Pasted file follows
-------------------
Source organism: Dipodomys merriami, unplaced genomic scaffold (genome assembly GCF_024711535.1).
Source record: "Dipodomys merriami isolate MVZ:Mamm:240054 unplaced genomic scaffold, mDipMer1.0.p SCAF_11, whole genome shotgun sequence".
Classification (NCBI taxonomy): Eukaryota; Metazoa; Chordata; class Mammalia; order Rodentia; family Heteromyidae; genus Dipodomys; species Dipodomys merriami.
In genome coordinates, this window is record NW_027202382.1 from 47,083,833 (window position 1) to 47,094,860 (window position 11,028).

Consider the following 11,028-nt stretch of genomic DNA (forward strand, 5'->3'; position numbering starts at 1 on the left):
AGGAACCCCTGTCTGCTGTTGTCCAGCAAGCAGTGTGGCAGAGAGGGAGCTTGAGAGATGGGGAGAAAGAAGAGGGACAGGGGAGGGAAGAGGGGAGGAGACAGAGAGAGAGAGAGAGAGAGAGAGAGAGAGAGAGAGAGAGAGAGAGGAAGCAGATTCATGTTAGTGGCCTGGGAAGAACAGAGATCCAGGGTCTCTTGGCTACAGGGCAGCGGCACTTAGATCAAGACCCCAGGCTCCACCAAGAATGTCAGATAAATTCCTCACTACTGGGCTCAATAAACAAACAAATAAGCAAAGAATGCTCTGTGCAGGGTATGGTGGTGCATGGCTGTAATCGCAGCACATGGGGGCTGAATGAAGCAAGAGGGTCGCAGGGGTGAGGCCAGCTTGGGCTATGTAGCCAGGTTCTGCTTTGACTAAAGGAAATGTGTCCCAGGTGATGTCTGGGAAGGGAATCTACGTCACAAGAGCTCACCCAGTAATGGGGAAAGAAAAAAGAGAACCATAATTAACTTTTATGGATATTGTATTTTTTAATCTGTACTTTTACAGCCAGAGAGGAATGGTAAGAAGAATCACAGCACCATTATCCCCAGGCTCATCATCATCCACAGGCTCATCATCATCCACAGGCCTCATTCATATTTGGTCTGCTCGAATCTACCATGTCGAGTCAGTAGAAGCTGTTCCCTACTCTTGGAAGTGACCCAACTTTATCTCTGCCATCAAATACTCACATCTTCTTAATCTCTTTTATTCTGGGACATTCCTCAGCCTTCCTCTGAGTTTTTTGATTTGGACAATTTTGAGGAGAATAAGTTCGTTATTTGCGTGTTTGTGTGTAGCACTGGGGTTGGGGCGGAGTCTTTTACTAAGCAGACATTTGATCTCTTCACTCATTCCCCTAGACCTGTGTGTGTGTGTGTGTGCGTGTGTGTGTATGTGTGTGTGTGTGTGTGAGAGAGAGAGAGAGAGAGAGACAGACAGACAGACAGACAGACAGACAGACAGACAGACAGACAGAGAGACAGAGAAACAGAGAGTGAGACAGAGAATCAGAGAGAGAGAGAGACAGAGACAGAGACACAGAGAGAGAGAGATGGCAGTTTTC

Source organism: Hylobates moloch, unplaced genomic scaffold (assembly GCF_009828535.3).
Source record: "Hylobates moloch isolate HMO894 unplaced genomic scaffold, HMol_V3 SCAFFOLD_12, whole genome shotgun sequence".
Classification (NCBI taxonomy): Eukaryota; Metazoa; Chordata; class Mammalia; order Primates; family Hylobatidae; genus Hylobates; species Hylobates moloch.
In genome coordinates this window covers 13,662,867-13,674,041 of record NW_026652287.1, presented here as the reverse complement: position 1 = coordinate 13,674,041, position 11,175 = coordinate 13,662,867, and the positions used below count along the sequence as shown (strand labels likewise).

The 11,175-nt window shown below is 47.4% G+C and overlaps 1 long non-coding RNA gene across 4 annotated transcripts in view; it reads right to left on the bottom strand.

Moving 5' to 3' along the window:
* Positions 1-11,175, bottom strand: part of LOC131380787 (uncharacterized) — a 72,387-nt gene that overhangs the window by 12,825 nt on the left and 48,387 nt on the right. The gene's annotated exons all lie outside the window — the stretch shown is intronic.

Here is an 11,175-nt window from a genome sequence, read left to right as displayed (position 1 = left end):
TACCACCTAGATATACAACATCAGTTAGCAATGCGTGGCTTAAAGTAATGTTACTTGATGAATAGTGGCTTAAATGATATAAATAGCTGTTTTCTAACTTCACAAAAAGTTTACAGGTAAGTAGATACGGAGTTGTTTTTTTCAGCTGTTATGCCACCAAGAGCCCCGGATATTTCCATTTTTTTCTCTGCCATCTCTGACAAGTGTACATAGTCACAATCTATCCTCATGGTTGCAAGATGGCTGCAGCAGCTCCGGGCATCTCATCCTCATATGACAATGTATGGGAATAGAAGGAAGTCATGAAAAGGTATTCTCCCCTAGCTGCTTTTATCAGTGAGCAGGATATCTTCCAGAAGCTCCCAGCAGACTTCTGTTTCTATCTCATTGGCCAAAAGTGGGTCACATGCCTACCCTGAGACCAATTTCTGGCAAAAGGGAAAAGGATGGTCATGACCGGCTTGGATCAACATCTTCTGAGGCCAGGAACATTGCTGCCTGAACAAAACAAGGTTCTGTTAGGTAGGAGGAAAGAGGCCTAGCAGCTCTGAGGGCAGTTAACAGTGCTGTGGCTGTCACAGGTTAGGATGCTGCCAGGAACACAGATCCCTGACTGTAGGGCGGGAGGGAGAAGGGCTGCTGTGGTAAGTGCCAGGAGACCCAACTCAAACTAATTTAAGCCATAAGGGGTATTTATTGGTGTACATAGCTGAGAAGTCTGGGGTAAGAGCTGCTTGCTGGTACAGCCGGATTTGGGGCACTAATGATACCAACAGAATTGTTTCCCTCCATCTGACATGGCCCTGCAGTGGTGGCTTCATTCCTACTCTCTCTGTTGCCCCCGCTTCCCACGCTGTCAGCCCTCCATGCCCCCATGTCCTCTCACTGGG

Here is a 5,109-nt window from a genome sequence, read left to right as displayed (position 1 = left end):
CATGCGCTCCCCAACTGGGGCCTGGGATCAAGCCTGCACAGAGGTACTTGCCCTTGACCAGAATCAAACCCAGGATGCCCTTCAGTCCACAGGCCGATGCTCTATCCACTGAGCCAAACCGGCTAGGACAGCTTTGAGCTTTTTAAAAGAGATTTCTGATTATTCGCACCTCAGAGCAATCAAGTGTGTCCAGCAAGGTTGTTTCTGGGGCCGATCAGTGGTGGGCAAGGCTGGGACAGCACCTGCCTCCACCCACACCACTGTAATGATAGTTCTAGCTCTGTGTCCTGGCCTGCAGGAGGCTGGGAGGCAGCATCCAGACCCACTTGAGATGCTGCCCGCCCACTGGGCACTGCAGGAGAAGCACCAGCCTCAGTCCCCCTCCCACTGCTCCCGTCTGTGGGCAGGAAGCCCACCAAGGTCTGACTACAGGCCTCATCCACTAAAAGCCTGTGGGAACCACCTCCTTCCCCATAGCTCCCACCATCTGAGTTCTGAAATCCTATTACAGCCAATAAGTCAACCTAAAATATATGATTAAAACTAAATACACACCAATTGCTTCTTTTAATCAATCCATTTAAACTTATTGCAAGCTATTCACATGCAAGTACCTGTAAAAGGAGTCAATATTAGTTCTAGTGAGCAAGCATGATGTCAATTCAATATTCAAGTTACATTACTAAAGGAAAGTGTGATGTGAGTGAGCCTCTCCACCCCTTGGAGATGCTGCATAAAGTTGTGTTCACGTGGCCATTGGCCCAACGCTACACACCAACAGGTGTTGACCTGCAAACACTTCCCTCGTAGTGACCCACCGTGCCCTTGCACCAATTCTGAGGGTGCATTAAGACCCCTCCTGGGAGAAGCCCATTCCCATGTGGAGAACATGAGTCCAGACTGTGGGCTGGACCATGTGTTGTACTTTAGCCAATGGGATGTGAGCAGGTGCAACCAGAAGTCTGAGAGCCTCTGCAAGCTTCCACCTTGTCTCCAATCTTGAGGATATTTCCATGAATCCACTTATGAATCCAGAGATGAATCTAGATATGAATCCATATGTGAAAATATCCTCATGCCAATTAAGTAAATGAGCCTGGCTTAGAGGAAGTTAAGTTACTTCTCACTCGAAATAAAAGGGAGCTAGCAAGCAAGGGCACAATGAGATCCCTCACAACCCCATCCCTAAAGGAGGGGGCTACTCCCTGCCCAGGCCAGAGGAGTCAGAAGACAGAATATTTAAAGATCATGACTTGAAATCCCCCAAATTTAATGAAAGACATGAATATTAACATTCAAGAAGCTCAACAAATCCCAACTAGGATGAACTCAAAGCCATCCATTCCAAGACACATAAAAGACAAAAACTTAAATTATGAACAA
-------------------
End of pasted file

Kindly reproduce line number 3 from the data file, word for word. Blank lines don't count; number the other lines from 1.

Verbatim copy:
Classification (NCBI taxonomy): Eukaryota; Metazoa; Chordata; class Mammalia; order Rodentia; family Heteromyidae; genus Dipodomys; species Dipodomys merriami.